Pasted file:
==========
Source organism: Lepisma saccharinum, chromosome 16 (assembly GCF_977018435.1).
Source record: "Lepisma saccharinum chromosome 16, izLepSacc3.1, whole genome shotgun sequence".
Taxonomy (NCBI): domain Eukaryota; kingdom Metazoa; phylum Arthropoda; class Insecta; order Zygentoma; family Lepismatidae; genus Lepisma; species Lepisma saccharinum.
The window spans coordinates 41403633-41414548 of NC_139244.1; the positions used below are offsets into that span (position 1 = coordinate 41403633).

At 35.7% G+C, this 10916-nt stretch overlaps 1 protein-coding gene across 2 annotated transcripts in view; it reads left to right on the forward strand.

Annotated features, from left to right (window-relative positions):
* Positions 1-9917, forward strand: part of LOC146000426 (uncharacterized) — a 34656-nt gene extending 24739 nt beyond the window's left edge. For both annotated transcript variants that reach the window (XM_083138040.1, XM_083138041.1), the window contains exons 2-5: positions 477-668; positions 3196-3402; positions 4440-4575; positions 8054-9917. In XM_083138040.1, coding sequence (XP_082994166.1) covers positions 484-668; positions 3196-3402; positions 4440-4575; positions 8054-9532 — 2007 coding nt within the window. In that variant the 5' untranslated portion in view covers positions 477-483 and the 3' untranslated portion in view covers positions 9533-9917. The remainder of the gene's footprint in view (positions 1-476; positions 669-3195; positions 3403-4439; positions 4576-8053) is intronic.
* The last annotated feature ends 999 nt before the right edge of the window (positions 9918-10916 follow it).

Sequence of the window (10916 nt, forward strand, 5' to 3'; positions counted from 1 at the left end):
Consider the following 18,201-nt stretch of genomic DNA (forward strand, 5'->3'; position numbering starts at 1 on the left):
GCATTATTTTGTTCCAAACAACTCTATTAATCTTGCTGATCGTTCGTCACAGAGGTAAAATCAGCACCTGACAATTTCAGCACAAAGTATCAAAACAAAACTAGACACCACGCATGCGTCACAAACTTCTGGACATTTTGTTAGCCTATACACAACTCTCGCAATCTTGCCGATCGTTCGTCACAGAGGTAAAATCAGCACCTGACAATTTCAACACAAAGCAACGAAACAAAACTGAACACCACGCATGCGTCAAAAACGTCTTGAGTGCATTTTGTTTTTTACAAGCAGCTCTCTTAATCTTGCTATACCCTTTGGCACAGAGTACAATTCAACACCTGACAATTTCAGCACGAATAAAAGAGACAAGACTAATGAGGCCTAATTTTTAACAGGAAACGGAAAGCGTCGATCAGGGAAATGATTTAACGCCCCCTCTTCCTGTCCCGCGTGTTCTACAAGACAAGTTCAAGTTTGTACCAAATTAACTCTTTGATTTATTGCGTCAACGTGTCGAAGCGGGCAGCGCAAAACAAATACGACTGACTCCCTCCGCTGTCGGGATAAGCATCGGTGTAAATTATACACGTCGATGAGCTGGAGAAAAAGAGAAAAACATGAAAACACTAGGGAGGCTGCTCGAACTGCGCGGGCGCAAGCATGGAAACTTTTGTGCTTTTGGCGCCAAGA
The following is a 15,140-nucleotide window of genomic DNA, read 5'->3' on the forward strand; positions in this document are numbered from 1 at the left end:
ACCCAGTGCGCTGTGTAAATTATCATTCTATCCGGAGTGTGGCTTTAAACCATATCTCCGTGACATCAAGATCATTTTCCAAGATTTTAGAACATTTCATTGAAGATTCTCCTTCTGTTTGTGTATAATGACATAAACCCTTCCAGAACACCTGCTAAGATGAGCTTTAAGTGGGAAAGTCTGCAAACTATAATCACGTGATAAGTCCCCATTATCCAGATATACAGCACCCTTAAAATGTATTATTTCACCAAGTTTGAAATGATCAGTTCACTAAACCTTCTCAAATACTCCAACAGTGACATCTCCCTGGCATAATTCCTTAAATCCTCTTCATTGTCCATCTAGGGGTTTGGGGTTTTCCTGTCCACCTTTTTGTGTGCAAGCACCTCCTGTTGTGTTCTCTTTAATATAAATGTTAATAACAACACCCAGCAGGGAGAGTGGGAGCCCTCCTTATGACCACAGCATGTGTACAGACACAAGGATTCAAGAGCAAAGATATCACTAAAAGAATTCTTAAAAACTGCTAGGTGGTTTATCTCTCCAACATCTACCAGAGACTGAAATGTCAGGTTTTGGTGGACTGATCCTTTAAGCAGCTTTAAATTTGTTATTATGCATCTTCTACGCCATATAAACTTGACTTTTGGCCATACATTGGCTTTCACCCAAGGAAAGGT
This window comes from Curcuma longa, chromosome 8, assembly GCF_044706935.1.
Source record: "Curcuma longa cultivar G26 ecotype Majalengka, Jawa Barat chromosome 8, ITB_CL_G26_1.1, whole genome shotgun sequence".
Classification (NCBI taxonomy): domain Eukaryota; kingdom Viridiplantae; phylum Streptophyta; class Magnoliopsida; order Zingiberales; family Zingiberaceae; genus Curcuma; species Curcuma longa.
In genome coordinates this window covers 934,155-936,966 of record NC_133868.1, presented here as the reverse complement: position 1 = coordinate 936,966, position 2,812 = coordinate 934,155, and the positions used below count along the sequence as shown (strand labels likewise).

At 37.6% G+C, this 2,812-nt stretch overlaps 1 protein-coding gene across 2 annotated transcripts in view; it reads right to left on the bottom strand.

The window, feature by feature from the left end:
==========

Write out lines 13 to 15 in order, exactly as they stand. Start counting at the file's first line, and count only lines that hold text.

ACCCAGTGCGCTGTGTAAATTATCATTCTATCCGGAGTGTGGCTTTAAACCATATCTCCGTGACATCAAGATCATTTTCCAAGATTTTAGAACATTTCATTGAAGATTCTCCTTCTGTTTGTGTATAATGACATAAACCCTTCCAGAACACCTGCTAAGATGAGCTTTAAGTGGGAAAGTCTGCAAACTATAATCACGTGATAAGTCCCCATTATCCAGATATACAGCACCCTTAAAATGTATTATTTCACCAAGTTTGAAATGATCAGTTCACTAAACCTTCTCAAATACTCCAACAGTGACATCTCCCTGGCATAATTCCTTAAATCCTCTTCATTGTCCATCTAGGGGTTTGGGGTTTTCCTGTCCACCTTTTTGTGTGCAAGCACCTCCTGTTGTGTTCTCTTTAATATAAATGTTAATAACAACACCCAGCAGGGAGAGTGGGAGCCCTCCTTATGACCACAGCATGTGTACAGACACAAGGATTCAAGAGCAAAGATATCACTAAAAGAATTCTTAAAAACTGCTAGGTGGTTTATCTCTCCAACATCTACCAGAGACTGAAATGTCAGGTTTTGGTGGACTGATCCTTTAAGCAGCTTTAAATTTGTTATTATGCATCTTCTACGCCATATAAACTTGACTTTTGGCCATACATTGGCTTTCACCCAAGGAAAGGT
This window comes from Curcuma longa, chromosome 8, assembly GCF_044706935.1.
Source record: "Curcuma longa cultivar G26 ecotype Majalengka, Jawa Barat chromosome 8, ITB_CL_G26_1.1, whole genome shotgun sequence".